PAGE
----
Boyd is indeed a problem, and so is Loren, surprisingly. Boyd, so effective in heavy roles (his psychotic gangster in THE SQUEEZE is exhilaratingly horrible, and BEN HUR gives him an excrutiating, powerful death scene), is just a wounded puppy as Livius, his Irish accent disguised beneath a generic American delivery — that slow, dumb speech pattern heroes always seem to use in “Epics”. And he can’t even be effective on that level because Livius is a rather passive, conflicted hero who doesn’t get much done — the whole story is a chronicle of his failure to save Rome, after all. Mann spoke of anti-heroes in his westerns who were nevertheless men who set out to do something, and did it. Livius isn’t that, which is potentially interesting, but demands a more complex and engaging performance.

Loren’s passion and sex appeal are entirely smothered in a sexless character. Her costumes may be nice (and one can imagine her wearing them to the Oscars, they’re theoretically period but snazzy and contemporary and very vivid) but her love story with Livius takes forever to go almost nowhere. We KNOW Loren’s a good actress, but she has quite a few long close-ups here where I felt like waving a hand in front of her face to check she was actually conscious.

The ponderous leads are compounded by a script which tends to paint in every corner and could really benefit from some bolder ellisions. The emperor is poisoned. He dies. There’s a funeral. A successor is named. There’s a plod to the narrative approach which compounds the seemingly unavoidable turgidity of the epic spectacular form. Thank God David Lean discovered the nouvelle vague while making LAWRENCE OF ARABIA and gave the film a certain zip. The lumber-lumber-zip rhythm of that film is a saving grace.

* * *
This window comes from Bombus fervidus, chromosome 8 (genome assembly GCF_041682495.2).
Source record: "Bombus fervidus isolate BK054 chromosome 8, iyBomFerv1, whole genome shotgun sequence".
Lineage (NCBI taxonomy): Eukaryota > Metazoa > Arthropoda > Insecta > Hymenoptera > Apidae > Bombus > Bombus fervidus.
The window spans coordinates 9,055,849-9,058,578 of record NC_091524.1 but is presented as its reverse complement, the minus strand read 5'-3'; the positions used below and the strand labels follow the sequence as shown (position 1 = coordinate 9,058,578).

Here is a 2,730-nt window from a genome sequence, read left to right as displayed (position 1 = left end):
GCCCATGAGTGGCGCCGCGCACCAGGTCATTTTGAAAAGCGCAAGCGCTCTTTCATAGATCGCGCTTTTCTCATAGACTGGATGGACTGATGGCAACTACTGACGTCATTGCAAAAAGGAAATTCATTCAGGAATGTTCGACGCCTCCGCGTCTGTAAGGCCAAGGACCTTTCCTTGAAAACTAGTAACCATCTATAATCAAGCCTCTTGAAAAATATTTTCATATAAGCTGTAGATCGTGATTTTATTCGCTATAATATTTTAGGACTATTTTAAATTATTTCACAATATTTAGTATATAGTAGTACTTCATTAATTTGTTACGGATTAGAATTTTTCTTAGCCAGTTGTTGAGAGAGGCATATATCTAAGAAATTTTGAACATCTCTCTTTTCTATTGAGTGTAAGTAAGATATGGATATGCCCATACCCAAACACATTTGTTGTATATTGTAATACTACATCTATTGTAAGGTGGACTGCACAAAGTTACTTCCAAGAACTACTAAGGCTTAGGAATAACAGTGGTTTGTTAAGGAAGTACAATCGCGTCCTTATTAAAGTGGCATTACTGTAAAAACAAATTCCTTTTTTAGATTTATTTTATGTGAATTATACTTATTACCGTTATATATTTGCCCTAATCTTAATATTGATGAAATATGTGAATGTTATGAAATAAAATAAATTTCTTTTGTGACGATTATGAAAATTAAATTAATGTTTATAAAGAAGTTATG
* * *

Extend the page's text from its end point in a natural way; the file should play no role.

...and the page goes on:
BUT — Mann’s film, apart from some genuinely mind-bending sets, has compensations. Alec Guinness is pleasurable, and gets the best line, early on, when Boyd offers to bring him the barbarian leader’s head. “No, don’t bring me his head, I wouldn’t know what to do with it.” I was quite happy to watch the remaining two and a half hours of the movie (I don’t think this was the longest cut) just in case anybody said anything as brilliant as that again. They didn’t, but other cool stuff happened.

James Mason creates a warm relationship with Guinness at the start, soon cut short by plot exigencies, but helpful in a movie where often the dialogue and relationships lack the human spark. And Mason’s scene of torture by barbarians is the film’s most Mannly Moment, and maybe its best, vividly capturing the awful powerlessness of intellectual superiority in the face of brute strength and cruelty. Which may be one of Mann’s big themes.